The output gap is big and negative; the unemployment gap is big and positive. From “Unemployment in an Estimated New Keynesian Model” (ungated version), by Jordi Galí, Frank Smets, and Rafael Wouters:
In this paper we have developed a reformulated version of the Smets-Wouters
(2007) framework that embeds the theory of unemployment proposed in Galí
(2011a,b). We estimate the resulting model using postwar U.S. data, while
treating the unemployment rate as an additional observable variable. This
helps overcome the lack of identification of wage markup and labor supply
shocks highlighted by Chari, Kehoe and McGrattan (2008) in their criticism
of New Keynesian models. In turn, our approach allows us to estimate a
“correct” measure of the output gap. In addition, the estimated model can
be used to analyze the sources of unemployment fluctuations.
A number of key results emerge from our analysis. First, we show that
wage markup shocks play a smaller role in driving output and employment
uctuations than previously thought. Secondly, uctuations in our estimated
output gap are shown to be the near mirror image of those experienced by the
unemployment rate, and to be well approximated by conventional measures
of the cyclical component of GDP. Thirdly, demand shocks are the main
driver of unemployment fluctuations at business cycle frequencies, but wage
markup shocks are shown to be more important at lower frequencies. Finally,
our estimates point to an adverse risk-premium shock as the key force behind
the initial rise in unemployment during the Great Recession. The important
role uncovered for monetary policy and wage markup shocks at a later stage
may be interpreted as capturing the likely effects of the zero lower bound on
the nominal rate and of downward wage rigidities (as opposed to those of
truly exogenous shocks).
and regarding the data on which the estimation is based, we use employment
rather than hours worked, and rede ne the wage as the wage per worker
rather than the wage per hour. We do so since the model focuses on variations
in labor at the extensive margin, in a way consistent with the conventional
de nition of unemployment. Given that most of the variation in hours worked
over the business cycle is due to changes in employment rather than hours
per employee, this change does not have major consequences in itself. We
also combine two alternative wage measures in the estimation, compensation
and earnings, and model their discrepancy explicitly. Second, we generalise
the utility function in a way that allows us to parameterize the strength of
the wealth effect on labour supply, as shown in Jaimovich and Rebelo (2009).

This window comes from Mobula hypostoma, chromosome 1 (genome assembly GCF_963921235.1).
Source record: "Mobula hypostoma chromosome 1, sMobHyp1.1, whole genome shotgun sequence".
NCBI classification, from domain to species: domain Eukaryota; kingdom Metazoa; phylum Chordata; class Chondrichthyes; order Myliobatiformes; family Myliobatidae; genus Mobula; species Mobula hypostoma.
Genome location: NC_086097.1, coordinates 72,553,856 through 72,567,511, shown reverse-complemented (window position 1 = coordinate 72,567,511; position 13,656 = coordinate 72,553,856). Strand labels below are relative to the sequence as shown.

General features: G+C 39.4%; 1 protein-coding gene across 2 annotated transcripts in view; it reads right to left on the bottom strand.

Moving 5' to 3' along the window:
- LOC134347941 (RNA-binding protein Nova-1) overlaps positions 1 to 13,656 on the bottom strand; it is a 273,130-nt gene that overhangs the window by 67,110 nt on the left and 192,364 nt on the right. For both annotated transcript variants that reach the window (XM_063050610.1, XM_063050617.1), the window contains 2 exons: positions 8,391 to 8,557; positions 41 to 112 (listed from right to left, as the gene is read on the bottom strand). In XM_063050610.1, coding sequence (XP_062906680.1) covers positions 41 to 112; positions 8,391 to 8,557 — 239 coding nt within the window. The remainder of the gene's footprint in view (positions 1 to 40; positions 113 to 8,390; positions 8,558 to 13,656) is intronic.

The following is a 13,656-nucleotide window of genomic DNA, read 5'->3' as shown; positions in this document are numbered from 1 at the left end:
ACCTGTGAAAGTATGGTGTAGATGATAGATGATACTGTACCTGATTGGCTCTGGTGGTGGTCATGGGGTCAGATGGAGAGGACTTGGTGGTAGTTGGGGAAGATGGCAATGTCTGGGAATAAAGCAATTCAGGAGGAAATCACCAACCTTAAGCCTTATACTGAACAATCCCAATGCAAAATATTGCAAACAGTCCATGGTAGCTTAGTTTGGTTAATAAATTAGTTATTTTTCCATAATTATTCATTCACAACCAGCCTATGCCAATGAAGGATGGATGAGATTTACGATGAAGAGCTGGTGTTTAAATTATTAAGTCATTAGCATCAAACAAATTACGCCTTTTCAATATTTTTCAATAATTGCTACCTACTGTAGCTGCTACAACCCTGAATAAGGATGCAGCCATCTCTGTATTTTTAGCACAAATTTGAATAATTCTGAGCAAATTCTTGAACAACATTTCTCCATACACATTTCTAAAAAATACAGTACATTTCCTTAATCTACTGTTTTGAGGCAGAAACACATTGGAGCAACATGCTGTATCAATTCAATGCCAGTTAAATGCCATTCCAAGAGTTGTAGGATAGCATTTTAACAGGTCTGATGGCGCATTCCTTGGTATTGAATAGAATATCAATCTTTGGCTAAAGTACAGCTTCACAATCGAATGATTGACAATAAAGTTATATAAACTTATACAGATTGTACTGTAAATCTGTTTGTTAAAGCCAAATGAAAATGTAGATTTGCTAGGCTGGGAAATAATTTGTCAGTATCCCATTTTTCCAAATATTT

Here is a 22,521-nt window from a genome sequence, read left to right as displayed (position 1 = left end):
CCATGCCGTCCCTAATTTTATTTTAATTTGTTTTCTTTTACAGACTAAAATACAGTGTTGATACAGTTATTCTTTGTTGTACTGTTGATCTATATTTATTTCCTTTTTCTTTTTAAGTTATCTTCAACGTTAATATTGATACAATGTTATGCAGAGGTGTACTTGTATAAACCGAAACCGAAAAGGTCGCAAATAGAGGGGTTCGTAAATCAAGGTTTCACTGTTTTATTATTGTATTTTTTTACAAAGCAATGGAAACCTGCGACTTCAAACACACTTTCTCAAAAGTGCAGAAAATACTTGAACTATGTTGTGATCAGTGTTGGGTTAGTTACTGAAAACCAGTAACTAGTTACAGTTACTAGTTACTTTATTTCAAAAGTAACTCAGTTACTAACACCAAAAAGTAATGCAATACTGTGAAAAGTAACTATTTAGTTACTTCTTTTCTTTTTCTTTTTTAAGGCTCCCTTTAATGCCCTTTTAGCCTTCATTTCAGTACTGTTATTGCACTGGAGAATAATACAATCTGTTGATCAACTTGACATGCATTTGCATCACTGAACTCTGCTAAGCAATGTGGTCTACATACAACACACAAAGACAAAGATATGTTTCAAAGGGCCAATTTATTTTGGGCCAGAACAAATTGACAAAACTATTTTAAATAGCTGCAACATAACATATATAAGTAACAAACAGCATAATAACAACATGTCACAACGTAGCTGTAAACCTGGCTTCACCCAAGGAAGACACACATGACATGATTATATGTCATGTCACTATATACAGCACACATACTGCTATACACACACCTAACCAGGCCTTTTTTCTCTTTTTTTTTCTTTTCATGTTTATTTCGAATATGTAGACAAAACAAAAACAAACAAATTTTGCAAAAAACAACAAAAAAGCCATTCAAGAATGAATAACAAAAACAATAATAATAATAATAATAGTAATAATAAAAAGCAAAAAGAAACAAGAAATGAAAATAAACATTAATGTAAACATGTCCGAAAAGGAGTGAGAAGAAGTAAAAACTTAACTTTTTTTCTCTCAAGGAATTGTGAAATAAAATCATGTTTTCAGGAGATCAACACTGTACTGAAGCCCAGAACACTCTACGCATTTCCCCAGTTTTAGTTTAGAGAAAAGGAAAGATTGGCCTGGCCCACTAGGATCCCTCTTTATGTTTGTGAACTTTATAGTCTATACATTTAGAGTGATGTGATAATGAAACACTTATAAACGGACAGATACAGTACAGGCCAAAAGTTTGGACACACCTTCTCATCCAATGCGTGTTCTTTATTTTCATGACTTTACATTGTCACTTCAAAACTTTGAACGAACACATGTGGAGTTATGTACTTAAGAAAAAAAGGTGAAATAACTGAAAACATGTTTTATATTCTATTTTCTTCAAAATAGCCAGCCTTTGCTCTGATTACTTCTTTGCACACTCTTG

This generalisation yields a better t of the joint behavior of employment and
the labor force, as we discuss in detail. Third, for simplicity, we revert to
a Dixit-Stiglitz aggregator rather than the Kimball aggregator used in SW
The paper is extremely interesting (as well as relevant) and definitely well-worth an in-depth reading. I will focus on three points: (1) the estimate of the output gap resulting from this approach is remarkably similar to the CBO’s (and dissimilar to statistical methods such as Hodrick-Prescott and Baxter-King band pass filters); (2) while the natural rate of unemployment rises noticeably, by 2010Q4, the cyclical component accounts for the greatest proportion of the increase in unemployment; and (3) the wage markup — which the authors attribute to wage stickiness — account for a large proportion of the increase in unemployment.
Risk premium shocks are shocks in the consumption Euler equation, while investment shocks are productivity shocks specific to the investment equation. Monetary policy shocks are deviations from a Taylor rule; the authors interpret the increasing share of unemployment attributable to monetary policy shoks as arising from the zero interest rate bound.
Some Concluding Thoughts
I thought about this set of results when I read Professor Stephen Williamson‘s critical remarks about the relevance of Keynesian-inspired wage and price stickiness:
… what I do not like in any of the blog/mainstream news posts I have linked to above is the notion that we know exactly what is going on, and exactly what we should be doing about it. There are good reasons to question Keynesian orthodoxy in the current context. Even if we thought that sticky wages and prices were important factors in the recent recession (which I do not), it is hard to believe that the effects of this stickiness would matter 14 quarters after the onset of the recession. Those pushing the Keynesian narrative need to provide us with some more explicit evidence about wage and price stickiness as it relates to recent events.
What this paper demonstrates is that not all New Keynesian DSGE’s yield the same results, and that wage stickiness could potentially explain high unemployment.